Your Blues Ain’t Like Mine
"While it’s been reported five to 25% of cancer patients experience depressive symptoms at some point during their illness, research suggests the prevalence of clinically significant depression is at least 20% for ovarian cancer patients. In fact both depressive and anxiety symptoms appear to occur more frequently in ovarian cancer patients than in patients with other forms of cancer.
There are myriad possible reasons for this. But before I get to them I want to say this post is by no means meant to depress you or make you anxious. Quite the opposite, having spent many years researching depression and anxiety I’ve found over and again those suffering these ailments are much relieved to learn there could be a physiological component to their experience, at the very least much comfort has been afforded by learning they are not alone.
Certainly there are obvious psychodynamic reasons why women with ovarian cancer might experience more psychological distress: frequently the diagnosis comes late in the game when prognoses are not great; just as often there have been months – or more – of symptoms which have gone misdiagnosed and the resultant rage and betrayal that evokes can leave one feeling helpless and depressed; once diagnosed many women are shocked to find medical professionals still scratching their heads regarding adequate forms of detection and effective treatment of ovarian cancer; as mentioned in a previous post, all of the above has resulted in a public reaction of horror and discouragement upon hearing someone has been diagnosed with the disease (i.e., having your friends and loved ones gasp or tear up rather than take your hand and tell you success story after success story doesn’t help to boost one’s mood); and of course when a diagnosis of ovarian cancer comes before a woman has had all of the children she dreams of having there is that additional loss to bear.
But I have a theory there is something else at play. Other research suggests gynaecological cancers overall result in higher rates of depression, anxiety and adjustment disorders than do other forms of cancer. What do all gynaecological cancers have in common? A hysterectomy. It seems quite possible that the hormonal impact of losing one’s ovaries (and therefore oestrogen) could quite reasonably trigger depressive and anxiety symptoms (to say nothing of the pre- and peri-menopausal women for whom a hysterectomy leaves them unable to bear children as well as in sudden medical menopause). And of course for those women who experienced depressive or anxiety disorders prior to their diagnosis, battling cancer can very likely trigger further symptoms or a worsening of pre-existing ones.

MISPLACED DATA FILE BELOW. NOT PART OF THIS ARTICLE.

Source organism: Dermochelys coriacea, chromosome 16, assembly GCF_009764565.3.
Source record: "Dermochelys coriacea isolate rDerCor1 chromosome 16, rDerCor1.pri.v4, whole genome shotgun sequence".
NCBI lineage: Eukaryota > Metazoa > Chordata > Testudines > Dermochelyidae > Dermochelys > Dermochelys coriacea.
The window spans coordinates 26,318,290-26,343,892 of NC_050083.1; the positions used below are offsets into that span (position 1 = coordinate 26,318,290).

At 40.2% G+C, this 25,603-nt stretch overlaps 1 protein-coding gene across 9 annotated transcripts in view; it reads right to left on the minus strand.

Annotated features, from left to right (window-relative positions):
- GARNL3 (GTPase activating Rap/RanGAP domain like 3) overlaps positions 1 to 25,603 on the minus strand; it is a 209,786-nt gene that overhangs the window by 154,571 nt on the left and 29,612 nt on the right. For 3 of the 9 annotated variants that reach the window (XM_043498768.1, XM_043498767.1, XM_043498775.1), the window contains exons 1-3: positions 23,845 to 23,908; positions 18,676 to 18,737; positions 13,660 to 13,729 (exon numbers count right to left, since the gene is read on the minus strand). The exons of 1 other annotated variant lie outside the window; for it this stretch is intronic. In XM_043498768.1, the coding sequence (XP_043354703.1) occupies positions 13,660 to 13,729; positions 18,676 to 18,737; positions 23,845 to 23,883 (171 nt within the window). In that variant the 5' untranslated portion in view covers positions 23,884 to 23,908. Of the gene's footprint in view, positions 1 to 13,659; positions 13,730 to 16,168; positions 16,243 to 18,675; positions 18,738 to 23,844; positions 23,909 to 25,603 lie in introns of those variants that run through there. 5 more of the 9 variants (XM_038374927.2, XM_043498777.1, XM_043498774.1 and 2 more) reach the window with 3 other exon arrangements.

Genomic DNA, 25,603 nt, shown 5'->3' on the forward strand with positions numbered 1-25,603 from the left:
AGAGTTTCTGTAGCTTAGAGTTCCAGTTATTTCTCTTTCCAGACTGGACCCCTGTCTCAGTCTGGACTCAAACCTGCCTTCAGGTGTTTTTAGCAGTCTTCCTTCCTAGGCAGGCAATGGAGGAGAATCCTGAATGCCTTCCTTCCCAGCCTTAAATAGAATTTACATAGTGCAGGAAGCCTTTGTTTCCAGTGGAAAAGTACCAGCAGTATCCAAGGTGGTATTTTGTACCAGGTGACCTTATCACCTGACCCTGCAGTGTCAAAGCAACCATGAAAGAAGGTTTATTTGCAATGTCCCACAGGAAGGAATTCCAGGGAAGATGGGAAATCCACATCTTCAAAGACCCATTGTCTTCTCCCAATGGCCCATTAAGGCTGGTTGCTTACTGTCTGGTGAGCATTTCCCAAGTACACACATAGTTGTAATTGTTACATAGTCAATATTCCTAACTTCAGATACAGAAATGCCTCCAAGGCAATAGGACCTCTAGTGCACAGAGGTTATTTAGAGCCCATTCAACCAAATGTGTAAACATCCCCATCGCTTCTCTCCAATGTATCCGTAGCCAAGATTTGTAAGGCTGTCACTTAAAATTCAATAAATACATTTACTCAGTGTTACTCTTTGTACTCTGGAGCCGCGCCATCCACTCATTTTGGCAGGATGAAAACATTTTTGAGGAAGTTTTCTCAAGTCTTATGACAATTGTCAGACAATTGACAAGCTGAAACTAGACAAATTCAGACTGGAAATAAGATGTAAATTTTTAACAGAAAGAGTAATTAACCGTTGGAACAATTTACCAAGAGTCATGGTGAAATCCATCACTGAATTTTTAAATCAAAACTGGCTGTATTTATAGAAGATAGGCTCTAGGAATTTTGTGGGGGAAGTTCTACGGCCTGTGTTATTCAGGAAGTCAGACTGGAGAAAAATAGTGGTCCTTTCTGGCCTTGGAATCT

These are guesses on my part as there has not been sufficient research done to investigate the psychological impact of cancer on women, never mind why ovarian cancer patients in particular struggle with increased rates of depression and anxiety. The good news is standard antidepressant treatment is effective in treating these symptoms, and certainly talk therapy, and support groups can be enormously helpful.
It seems important to acknowledge this trend not to scare women but to affirm their experience and bring into the open this possible dimension of the ovarian cancer journey. Just beginning the discussion will bring many women peace of mind."
bloody hell! therapy? er – I don't think so…I am so lucky to have all my 'girls' world wide to talk to – perhaps that is therapy in itself? Fellow bloggers, women on Ovacome, women on Facebook. I would run a mile at the thought of lying on a couch and talking to a person who has NO IDEA of what we are going through. And I certainly wouldn't pay for the privilege!
I really MUST fill my scrip for 'happy pills'..before I become depressed!